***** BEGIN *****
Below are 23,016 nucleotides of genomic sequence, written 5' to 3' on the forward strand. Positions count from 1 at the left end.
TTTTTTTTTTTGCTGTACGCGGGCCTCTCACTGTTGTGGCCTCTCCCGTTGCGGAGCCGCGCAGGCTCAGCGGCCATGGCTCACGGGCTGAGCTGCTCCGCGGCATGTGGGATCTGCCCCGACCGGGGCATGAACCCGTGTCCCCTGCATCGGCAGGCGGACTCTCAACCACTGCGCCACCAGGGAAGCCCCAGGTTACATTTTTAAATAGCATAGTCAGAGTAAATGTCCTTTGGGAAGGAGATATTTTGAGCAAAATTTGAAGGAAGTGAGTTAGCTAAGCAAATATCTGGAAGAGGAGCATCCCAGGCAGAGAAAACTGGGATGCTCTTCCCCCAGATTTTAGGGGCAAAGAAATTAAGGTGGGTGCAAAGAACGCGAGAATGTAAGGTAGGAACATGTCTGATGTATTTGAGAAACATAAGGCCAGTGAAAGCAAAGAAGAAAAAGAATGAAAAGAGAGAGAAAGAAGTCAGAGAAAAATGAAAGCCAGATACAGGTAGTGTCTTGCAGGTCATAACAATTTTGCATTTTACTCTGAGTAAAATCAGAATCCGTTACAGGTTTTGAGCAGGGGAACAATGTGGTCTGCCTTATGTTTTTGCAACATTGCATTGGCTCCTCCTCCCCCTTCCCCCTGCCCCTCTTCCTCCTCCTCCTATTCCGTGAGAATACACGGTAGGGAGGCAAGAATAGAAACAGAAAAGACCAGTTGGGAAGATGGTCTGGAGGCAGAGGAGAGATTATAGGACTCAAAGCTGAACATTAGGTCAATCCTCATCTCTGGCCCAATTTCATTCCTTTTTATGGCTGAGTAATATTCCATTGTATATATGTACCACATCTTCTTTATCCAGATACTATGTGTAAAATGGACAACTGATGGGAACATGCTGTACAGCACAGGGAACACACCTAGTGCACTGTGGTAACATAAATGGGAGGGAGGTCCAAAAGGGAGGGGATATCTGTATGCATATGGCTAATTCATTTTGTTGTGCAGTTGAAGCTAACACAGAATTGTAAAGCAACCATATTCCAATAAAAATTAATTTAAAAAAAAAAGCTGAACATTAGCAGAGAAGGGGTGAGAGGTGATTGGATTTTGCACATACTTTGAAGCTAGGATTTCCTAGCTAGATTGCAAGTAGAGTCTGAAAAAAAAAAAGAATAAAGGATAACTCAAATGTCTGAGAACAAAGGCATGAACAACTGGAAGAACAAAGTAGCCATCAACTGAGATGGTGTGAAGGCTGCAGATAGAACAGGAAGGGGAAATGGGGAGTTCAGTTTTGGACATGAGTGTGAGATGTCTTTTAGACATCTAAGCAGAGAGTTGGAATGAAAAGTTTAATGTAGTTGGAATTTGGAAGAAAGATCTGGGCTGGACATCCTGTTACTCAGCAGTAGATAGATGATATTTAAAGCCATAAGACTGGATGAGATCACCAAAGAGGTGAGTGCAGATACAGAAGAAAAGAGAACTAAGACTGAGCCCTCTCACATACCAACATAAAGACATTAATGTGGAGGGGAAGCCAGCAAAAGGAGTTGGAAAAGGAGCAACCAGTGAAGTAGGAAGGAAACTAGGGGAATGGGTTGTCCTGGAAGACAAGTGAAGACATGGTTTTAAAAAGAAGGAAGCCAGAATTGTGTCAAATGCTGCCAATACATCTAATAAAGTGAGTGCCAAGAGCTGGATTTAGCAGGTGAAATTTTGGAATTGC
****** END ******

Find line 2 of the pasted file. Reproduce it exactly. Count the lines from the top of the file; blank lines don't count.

TTTTTTTTTTTGCTGTACGCGGGCCTCTCACTGTTGTGGCCTCTCCCGTTGCGGAGCCGCGCAGGCTCAGCGGCCATGGCTCACGGGCTGAGCTGCTCCGCGGCATGTGGGATCTGCCCCGACCGGGGCATGAACCCGTGTCCCCTGCATCGGCAGGCGGACTCTCAACCACTGCGCCACCAGGGAAGCCCCAGGTTACATTTTTAAATAGCATAGTCAGAGTAAATGTCCTTTGGGAAGGAGATATTTTGAGCAAAATTTGAAGGAAGTGAGTTAGCTAAGCAAATATCTGGAAGAGGAGCATCCCAGGCAGAGAAAACTGGGATGCTCTTCCCCCAGATTTTAGGGGCAAAGAAATTAAGGTGGGTGCAAAGAACGCGAGAATGTAAGGTAGGAACATGTCTGATGTATTTGAGAAACATAAGGCCAGTGAAAGCAAAGAAGAAAAAGAATGAAAAGAGAGAGAAAGAAGTCAGAGAAAAATGAAAGCCAGATACAGGTAGTGTCTTGCAGGTCATAACAATTTTGCATTTTACTCTGAGTAAAATCAGAATCCGTTACAGGTTTTGAGCAGGGGAACAATGTGGTCTGCCTTATGTTTTTGCAACATTGCATTGGCTCCTCCTCCCCCTTCCCCCTGCCCCTCTTCCTCCTCCTCCTATTCCGTGAGAATACACGGTAGGGAGGCAAGAATAGAAACAGAAAAGACCAGTTGGGAAGATGGTCTGGAGGCAGAGGAGAGATTATAGGACTCAAAGCTGAACATTAGGTCAATCCTCATCTCTGGCCCAATTTCATTCCTTTTTATGGCTGAGTAATATTCCATTGTATATATGTACCACATCTTCTTTATCCAGATACTATGTGTAAAATGGACAACTGATGGGAACATGCTGTACAGCACAGGGAACACACCTAGTGCACTGTGGTAACATAAATGGGAGGGAGGTCCAAAAGGGAGGGGATATCTGTATGCATATGGCTAATTCATTTTGTTGTGCAGTTGAAGCTAACACAGAATTGTAAAGCAACCATATTCCAATAAAAATTAATTTAAAAAAAAAAGCTGAACATTAGCAGAGAAGGGGTGAGAGGTGATTGGATTTTGCACATACTTTGAAGCTAGGATTTCCTAGCTAGATTGCAAGTAGAGTCTGAAAAAAAAAAAGAATAAAGGATAACTCAAATGTCTGAGAACAAAGGCATGAACAACTGGAAGAACAAAGTAGCCATCAACTGAGATGGTGTGAAGGCTGCAGATAGAACAGGAAGGGGAAATGGGGAGTTCAGTTTTGGACATGAGTGTGAGATGTCTTTTAGACATCTAAGCAGAGAGTTGGAATGAAAAGTTTAATGTAGTTGGAATTTGGAAGAAAGATCTGGGCTGGACATCCTGTTACTCAGCAGTAGATAGATGATATTTAAAGCCATAAGACTGGATGAGATCACCAAAGAGGTGAGTGCAGATACAGAAGAAAAGAGAACTAAGACTGAGCCCTCTCACATACCAACATAAAGACATTAATGTGGAGGGGAAGCCAGCAAAAGGAGTTGGAAAAGGAGCAACCAGTGAAGTAGGAAGGAAACTAGGGGAATGGGTTGTCCTGGAAGACAAGTGAAGACATGGTTTTAAAAAGAAGGAAGCCAGAATTGTGTCAAATGCTGCCAATACATCTAATAAAGTGAGTGCCAAGAGCTGGATTTAGCAGGTGAAATTTTGGAATTGC